To be sure, none of this has been lost on some practitioners of critical theory, especially those that work within it to historicize its concerns and attend to its blind spots. Gayatri Spivak, for instance, quite famously challenged Michel Foucault and Gilles Deleuze in her foundational essay "Can the Subaltern Speak?" by reading between the lines of a conversation between the two "activist philosophers of history" (272). For Spivak, the personal and informal structure of a published conversation made it possible to "glimpse the track of ideology" because of the way a "friendly exchange … undoes the opposition between authoritative theoretical production and the unguarded practice of conversation" (272). Spivak's analysis punctures the "much-publicized critique of the sovereign subject" by demonstrating how it "actually inaugurates a Subject," one dense to the implications of its own historical and geopolitical position (272). Other theorists, most notably Judith Butler, have taken up what else we learn by questioning what travels under cover of the seeming impersonality of critical theory. In the 1999 preface to the tenth-anniversary edition of Gender Trouble, she took aim at a frequent critique of her work: that in its allegiance to poststructuralism's subjectless critique it trafficked in the fantasy that there were no flesh and blood persons authoring the declaration that the sovereign author was now dead. "Despite the dislocation of the subject that the [End Page 5] text performs," she wrote, "there is a person here" (xvi).3 This person, she tells us, worked in the academy but had a life outside it. "I went to many meetings, bars, and marches, and saw many kinds of genders," she explains as she casts the relationship between "the different sides of my life" as the everyday context that generated her critique of feminism's axiomatic hold on dimorphic gender in Gender Trouble, a work now considered the most important feminist theoretical take down of the self-authorizing humanist subject in the poststructuralist canon (xvi).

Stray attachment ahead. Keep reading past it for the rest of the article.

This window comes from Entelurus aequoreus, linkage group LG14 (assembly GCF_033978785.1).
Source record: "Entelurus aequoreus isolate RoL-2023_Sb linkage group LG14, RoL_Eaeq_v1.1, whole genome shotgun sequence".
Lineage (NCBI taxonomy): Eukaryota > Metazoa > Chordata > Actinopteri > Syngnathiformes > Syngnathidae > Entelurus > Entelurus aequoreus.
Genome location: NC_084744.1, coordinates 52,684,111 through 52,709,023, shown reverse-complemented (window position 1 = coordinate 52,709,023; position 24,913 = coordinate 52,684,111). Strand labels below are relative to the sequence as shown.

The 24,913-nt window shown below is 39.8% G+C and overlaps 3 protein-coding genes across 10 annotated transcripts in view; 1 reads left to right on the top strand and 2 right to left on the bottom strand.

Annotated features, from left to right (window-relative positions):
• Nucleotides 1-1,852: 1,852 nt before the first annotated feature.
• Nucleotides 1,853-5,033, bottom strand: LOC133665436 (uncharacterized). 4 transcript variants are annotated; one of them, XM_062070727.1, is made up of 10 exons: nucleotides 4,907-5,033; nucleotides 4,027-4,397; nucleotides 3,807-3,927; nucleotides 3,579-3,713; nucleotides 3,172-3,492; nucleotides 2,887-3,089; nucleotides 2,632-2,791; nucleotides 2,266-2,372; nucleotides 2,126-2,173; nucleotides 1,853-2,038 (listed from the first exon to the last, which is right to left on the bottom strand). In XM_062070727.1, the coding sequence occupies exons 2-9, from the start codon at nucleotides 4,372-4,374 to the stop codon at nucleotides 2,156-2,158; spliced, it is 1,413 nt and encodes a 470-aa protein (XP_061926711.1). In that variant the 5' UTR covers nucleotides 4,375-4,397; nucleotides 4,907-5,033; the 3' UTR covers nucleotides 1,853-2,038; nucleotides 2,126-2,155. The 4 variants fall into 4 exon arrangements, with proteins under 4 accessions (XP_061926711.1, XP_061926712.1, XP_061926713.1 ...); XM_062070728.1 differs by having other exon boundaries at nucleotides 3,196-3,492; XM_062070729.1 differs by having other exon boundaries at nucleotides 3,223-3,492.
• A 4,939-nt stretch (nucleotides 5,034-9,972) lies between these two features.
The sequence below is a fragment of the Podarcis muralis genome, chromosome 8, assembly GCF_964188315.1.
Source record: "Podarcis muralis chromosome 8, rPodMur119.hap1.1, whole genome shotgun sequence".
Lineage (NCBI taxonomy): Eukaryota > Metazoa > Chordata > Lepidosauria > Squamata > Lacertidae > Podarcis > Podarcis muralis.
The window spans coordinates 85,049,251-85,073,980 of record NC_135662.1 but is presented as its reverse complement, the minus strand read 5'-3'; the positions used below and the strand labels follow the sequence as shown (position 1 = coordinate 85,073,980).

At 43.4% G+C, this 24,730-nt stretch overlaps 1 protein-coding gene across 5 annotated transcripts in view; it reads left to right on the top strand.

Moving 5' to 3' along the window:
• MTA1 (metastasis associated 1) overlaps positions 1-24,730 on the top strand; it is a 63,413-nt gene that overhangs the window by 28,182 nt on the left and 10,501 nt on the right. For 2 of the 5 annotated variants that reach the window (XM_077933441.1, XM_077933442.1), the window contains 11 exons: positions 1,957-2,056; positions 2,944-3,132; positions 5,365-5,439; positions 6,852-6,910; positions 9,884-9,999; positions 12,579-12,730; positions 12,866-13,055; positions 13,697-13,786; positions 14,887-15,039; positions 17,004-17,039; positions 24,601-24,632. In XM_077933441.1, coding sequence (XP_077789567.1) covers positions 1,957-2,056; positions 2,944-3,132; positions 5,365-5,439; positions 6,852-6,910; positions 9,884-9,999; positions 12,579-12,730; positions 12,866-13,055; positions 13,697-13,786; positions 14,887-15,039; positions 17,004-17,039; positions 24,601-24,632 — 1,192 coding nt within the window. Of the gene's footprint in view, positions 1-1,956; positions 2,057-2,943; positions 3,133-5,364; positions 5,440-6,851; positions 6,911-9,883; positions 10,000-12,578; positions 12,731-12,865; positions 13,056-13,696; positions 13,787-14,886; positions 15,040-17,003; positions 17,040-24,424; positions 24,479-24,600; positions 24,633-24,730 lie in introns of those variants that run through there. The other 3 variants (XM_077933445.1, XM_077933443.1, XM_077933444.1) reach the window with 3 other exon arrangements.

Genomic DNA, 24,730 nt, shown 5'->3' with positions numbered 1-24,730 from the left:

For both Butler and Spivak, then, there are theoretical opportunities in turning to what we might think of as idioms of the ordinary even as neither is prone to foregrounding those idioms in their body of writing as a whole. That work has been taken up directly and quite fulsomely by other scholars, often those with stronger interdisciplinary ties to cultural studies and ethnography, two fields well known for their theoretically informed analyses of everyday life. One thinks here especially of the affect oriented work of Lauren Berlant and Kathleen Stewart, both of whom have been producing precedent-setting scholarship that creatively explores the aesthetics no less than the ethics of academic writing for the past three decades. In a new collaboration, The Hundreds, they demonstrate that it is possible to think and write in ways that bypass the more familiar conventions of academic prose without losing a grip on the constructivist work of language and the problems of the sovereign subject and the liberal humanism that has engendered it.4 Many other scholars, working across a range of fields, are likewise engaged in rethinking the idiom, form, and politics of academic criticism in ways distinctly influenced by the tropes and sensibilities of literary writing. In US black studies in particular, an intimate poetics that links the personal to the impersonality of social forces and modern histories has come to characterize the speculative hermeneutics of the field's most important feminist and queer thinkers, including Saidiya Hartman, Tina Campt, Stephen Best, and Christina Sharpe. While the contribution of these scholars to contemporary theory is vast, their ability to demonstrate the epistemological and psychic effects of modernity's racializing ontologies through experiments in academic form has profound implications for the way the autotheoretical impulse is understood to operate within the province of academic criticism itself.